We review the grant or denial of summary judgment de novo, applying the same standard of review as the district court. See Kaul v. Stephan, 83 F.3d 1208, 1212 (10th Cir. 1996). That standard is set forth in Fed. R. Civ. P. 56(c): Summary judgment is appropriate "if the pleadings, depositions, answers to interrogatories, and admissions on file, together with the affidavits, if any, show that there is no genuine issue as to any material fact, and that the moving party is entitled to a judgment as a matter of law."
A failure to disclose is actionable as fraud under § 10(b) of the Securities Exchange Act of 1934 only if "one party has information 'that the other [party] is entitled to know because of a fiduciary or other similar relation of trust and confidence between them.'" United States v. Chiarella, 445 U.S. 222, 228 (1980) (quoting Restatement (Second) of Torts § 551(2)(a) (1976)). Moreover, the undisclosed information must be material. See Connet v. Justus Enter. of Kan., Inc., 68 F.3d 382, 385 (10th Cir. 1995).(2) Thus, the first question we must address is whether, viewing the record in the light most favorable to the SEC, a fiduciary or other similar relationship of trust and confidence existed between Cochran and the OTA and/or the PCDA so as to give rise to a duty to disclose the payments and bid-rigging. If such a duty existed, we must then address Cochran's alternative argument that the undisclosed facts were not material.
Although this Circuit has discussed or applied Chiarrella's duty to disclose requirement on several occasions, we have never expressly determined what body of law controls our analysis of whether a fiduciary or similar relationship of trust and confidence giving rise to a duty to disclose exists. To resolve this threshold issue, we turn first to Chiarrella. In concluding that the failure to disclose violates § 10(b) only if a relationship of trust and confidence giving rise to such a duty exists, the Court expressly rejected the argument that § 10(b) itself imposed a duty to disclose material nonpublic information. See Chiarrella 445 U.S. at 233-35. Rather, Chiarrella relied on the common law rule embodied in Restatement (Second) Torts § 551(2)(a) to determine whether the requisite relationship and duty was present. See id. at 228-29 & n.9. Interpreting Chiarella's duty to disclose analysis, the Fourth Circuit held that "the duty to disclose material facts arises only when there is some basis outside the securities laws, such as state law, for finding a fiduciary or other confidential relationship." Fortson v. Winstead, McGuire, Sechrest & Minick, 961 F.2d 469, 472 (4th Cir. 1992) (citing Windon Third Oil & Gas Drilling Partnership v. FDIC, 805 F.2d 342, 347 (10th Cir. 1986); Barker v. Henderson, Franklin, Starnes & Holt, 797 F.2d 490, 496 (7th Cir. 1986)). The Eighth Circuit has adopted the position that a fiduciary relationship and concomitant duty to disclose may be established by state or federal law, or, absent such a basis, upon a finding by the court that the nature of the parties' relationship and other enumerated factors warrant the imposition of such a duty. See Camp v. Dema, 948 F.2d 455, 460 (8th Cir. 1991). We agree with the Eighth Circuit to the extent that a duty to disclose under § 10(b) may be present if either a federal statute (other that § 10(b) itself) or state statutory or common law recognizes a fiduciary or similar relationship of trust and confidence giving rise to such a duty between the defendant and the plaintiff. We express no view as to whether there might be additional sources for such a duty, such as professional rules of conduct or federal common law.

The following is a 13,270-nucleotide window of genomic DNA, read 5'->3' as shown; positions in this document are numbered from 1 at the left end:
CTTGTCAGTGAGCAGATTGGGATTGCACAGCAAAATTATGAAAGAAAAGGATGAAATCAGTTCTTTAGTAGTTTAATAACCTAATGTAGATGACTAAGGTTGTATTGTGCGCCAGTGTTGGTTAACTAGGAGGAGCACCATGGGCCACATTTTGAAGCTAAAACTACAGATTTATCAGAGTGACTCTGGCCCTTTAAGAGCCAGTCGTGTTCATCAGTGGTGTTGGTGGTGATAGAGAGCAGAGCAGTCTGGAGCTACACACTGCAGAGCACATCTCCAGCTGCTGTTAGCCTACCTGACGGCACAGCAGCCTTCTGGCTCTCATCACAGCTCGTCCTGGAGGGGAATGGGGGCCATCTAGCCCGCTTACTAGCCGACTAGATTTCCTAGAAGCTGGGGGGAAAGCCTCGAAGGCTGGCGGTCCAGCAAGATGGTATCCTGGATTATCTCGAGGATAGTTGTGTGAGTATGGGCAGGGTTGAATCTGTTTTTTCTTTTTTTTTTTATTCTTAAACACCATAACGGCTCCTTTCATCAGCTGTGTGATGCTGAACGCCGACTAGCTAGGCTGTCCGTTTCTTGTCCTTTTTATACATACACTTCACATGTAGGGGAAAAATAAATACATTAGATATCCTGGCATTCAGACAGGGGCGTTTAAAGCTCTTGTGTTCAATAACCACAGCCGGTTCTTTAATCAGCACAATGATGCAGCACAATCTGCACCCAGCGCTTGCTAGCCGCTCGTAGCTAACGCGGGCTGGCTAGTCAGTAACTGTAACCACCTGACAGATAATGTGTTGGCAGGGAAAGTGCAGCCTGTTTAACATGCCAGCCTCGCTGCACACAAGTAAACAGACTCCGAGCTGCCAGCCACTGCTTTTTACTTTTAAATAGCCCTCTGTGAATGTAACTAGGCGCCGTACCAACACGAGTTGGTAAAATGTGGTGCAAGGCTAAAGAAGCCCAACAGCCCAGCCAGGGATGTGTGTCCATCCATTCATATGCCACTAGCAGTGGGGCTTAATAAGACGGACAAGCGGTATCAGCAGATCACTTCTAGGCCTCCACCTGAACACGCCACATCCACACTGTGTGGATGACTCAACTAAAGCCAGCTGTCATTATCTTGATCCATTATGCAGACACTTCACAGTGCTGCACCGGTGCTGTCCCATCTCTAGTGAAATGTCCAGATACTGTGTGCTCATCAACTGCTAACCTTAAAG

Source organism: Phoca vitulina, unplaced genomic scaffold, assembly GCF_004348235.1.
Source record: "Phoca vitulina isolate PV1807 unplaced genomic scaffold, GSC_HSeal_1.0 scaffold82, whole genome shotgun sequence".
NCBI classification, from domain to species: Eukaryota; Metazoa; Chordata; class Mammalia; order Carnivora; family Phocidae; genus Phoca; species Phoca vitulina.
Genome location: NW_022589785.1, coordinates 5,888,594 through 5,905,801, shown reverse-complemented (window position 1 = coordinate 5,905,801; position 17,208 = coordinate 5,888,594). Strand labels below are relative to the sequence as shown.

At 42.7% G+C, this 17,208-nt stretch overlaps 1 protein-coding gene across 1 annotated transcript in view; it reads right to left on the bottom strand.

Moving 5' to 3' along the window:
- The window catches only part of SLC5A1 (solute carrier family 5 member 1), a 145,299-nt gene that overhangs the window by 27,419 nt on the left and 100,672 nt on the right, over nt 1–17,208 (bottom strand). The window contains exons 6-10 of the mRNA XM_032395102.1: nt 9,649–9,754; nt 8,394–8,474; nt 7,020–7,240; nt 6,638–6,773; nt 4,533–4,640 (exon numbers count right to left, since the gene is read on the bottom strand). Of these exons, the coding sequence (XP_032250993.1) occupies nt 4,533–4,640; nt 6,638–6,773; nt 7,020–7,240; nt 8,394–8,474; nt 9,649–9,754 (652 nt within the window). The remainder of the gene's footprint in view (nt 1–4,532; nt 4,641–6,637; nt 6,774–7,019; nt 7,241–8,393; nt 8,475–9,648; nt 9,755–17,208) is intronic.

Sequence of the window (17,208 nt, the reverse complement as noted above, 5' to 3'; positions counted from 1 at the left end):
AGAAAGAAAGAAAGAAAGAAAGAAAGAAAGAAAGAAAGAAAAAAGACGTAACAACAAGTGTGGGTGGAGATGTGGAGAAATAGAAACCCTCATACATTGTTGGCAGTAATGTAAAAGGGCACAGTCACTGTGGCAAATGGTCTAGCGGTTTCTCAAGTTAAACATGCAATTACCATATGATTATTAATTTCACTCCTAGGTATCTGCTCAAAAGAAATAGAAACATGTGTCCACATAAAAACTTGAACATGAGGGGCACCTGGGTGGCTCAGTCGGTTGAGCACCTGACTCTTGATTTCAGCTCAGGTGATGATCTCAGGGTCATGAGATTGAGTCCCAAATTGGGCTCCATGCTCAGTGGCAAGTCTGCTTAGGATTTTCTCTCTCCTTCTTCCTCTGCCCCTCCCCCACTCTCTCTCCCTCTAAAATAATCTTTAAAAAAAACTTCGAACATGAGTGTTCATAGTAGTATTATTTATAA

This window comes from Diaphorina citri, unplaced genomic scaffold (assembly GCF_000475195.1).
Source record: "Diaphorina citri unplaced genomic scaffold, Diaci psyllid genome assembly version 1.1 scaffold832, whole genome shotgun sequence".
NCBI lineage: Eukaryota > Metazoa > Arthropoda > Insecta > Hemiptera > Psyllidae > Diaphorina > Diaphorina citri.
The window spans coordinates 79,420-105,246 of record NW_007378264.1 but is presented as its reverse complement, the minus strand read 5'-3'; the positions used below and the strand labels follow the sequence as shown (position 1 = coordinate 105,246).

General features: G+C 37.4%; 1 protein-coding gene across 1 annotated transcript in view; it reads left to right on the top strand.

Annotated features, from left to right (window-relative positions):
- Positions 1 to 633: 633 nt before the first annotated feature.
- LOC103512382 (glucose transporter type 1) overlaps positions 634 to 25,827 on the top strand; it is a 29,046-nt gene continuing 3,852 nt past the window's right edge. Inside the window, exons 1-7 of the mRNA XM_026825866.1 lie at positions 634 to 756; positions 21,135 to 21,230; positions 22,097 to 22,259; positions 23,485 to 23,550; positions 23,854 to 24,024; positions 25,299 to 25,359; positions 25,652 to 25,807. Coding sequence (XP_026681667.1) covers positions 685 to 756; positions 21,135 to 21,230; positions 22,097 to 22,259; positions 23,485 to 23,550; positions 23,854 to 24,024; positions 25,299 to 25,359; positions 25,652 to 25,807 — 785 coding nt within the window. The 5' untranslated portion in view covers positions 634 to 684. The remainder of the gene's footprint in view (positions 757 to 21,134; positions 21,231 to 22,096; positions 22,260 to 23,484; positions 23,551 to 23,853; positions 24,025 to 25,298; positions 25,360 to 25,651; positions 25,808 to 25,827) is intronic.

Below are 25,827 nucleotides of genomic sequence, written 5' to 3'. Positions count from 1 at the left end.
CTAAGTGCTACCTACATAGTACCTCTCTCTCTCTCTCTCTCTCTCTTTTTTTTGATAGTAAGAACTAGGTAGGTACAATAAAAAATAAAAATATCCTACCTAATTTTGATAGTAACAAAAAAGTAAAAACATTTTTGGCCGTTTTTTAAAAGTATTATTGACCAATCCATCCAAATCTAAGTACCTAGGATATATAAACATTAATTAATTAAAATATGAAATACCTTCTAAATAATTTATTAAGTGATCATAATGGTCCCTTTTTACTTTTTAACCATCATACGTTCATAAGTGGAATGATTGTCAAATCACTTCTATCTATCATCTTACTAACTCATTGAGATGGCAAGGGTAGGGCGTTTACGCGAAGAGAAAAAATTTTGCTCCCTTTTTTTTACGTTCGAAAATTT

Because Oklahoma was the locus of Cochran's relationships with the OTA and the PCDA, we first consider the law of that state. Under Oklahoma law, fiduciary relationships are not limited to any specific legal relationship but can arise "anytime the facts and circumstances surrounding a relationship 'would allow a reasonably prudent person to repose confidence in another person.'" Devery Implement Co. v. J.I. Case Co., 944 F.2d 724, 730 (10th Cir. 1991) (quoting In re Estate of Beal, 769 P.2d 150, 155 (Okla. 1989)). Put another way, a fiduciary relationship "does not rest on any particular relationship" but rather "springs from an attitude of trust and confidence and is based on some form of agreement, either expressed or implied, from which it can be said the minds have been met to create a mutual obligation." Lowrance v. Patton, 710 P.2d 108, 112 (Okla. 1985) (footnote and citations omitted). A fiduciary relationship gives rise to a duty to fully disclose material facts. See Barry v. Orahood, 132 P.2d 645, 648 (Okla. 1943). Even absent a fiduciary relationship, "[t]he relation of the parties, the nature of the subject matter of the contract or the peculiar circumstances of each particular case, may be such as to impose a legal or equitable duty to disclose all material facts." Id. (citing Hays v. Meyers, 107 S.W. 287 (Ky. 1908)). When one party expressly or implicitly agrees to act as an agent or broker on behalf of another party, Oklahoma law imposes on the agent a fiduciary duty to disclose to the principal all material facts within the scope of the agency. See Irby v. Lee, 512 P.2d 253, 255 (Okla. Ct. App. 1973) (quoting favorably 12 Am. Jur. Brokers § 89: "The rule requiring a broker to act with the utmost good faith toward his principal places him under a legal obligation to make a full [sic] fair, and prompt disclosure to his employer of all facts within his knowledge which are or might be material to the matter in connection with which he is employed.").